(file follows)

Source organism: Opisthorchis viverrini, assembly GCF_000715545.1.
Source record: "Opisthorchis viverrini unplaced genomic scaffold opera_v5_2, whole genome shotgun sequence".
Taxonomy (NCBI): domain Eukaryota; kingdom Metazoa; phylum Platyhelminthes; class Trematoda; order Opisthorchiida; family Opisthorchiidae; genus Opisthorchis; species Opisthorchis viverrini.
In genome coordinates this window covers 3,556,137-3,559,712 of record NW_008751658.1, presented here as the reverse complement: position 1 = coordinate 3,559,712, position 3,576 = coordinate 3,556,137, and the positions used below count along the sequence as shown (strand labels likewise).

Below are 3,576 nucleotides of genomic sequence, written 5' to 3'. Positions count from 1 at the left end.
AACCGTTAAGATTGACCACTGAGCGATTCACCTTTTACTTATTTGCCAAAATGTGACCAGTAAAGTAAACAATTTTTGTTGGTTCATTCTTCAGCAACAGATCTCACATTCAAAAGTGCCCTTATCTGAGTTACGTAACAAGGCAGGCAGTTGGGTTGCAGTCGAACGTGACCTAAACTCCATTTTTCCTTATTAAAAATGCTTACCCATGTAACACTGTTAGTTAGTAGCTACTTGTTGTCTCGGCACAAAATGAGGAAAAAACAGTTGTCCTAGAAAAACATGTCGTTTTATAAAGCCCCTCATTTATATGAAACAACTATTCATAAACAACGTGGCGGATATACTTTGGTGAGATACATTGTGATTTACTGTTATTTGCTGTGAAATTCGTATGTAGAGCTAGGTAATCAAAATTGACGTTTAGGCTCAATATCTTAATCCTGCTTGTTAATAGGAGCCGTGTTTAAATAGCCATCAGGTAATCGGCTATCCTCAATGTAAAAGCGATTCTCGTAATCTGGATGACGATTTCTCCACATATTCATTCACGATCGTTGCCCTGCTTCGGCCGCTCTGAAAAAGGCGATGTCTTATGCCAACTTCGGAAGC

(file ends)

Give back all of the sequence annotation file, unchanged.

Source organism: Opisthorchis viverrini, assembly GCF_000715545.1.
Source record: "Opisthorchis viverrini unplaced genomic scaffold opera_v5_2, whole genome shotgun sequence".
Taxonomy (NCBI): domain Eukaryota; kingdom Metazoa; phylum Platyhelminthes; class Trematoda; order Opisthorchiida; family Opisthorchiidae; genus Opisthorchis; species Opisthorchis viverrini.
In genome coordinates this window covers 3,556,137-3,559,712 of record NW_008751658.1, presented here as the reverse complement: position 1 = coordinate 3,559,712, position 3,576 = coordinate 3,556,137, and the positions used below count along the sequence as shown (strand labels likewise).

Below are 3,576 nucleotides of genomic sequence, written 5' to 3'. Positions count from 1 at the left end.
AACCGTTAAGATTGACCACTGAGCGATTCACCTTTTACTTATTTGCCAAAATGTGACCAGTAAAGTAAACAATTTTTGTTGGTTCATTCTTCAGCAACAGATCTCACATTCAAAAGTGCCCTTATCTGAGTTACGTAACAAGGCAGGCAGTTGGGTTGCAGTCGAACGTGACCTAAACTCCATTTTTCCTTATTAAAAATGCTTACCCATGTAACACTGTTAGTTAGTAGCTACTTGTTGTCTCGGCACAAAATGAGGAAAAAACAGTTGTCCTAGAAAAACATGTCGTTTTATAAAGCCCCTCATTTATATGAAACAACTATTCATAAACAACGTGGCGGATATACTTTGGTGAGATACATTGTGATTTACTGTTATTTGCTGTGAAATTCGTATGTAGAGCTAGGTAATCAAAATTGACGTTTAGGCTCAATATCTTAATCCTGCTTGTTAATAGGAGCCGTGTTTAAATAGCCATCAGGTAATCGGCTATCCTCAATGTAAAAGCGATTCTCGTAATCTGGATGACGATTTCTCCACATATTCATTCACGATCGTTGCCCTGCTTCGGCCGCTCTGAAAAAGGCGATGTCTTATGCCAACTTCGGAAGC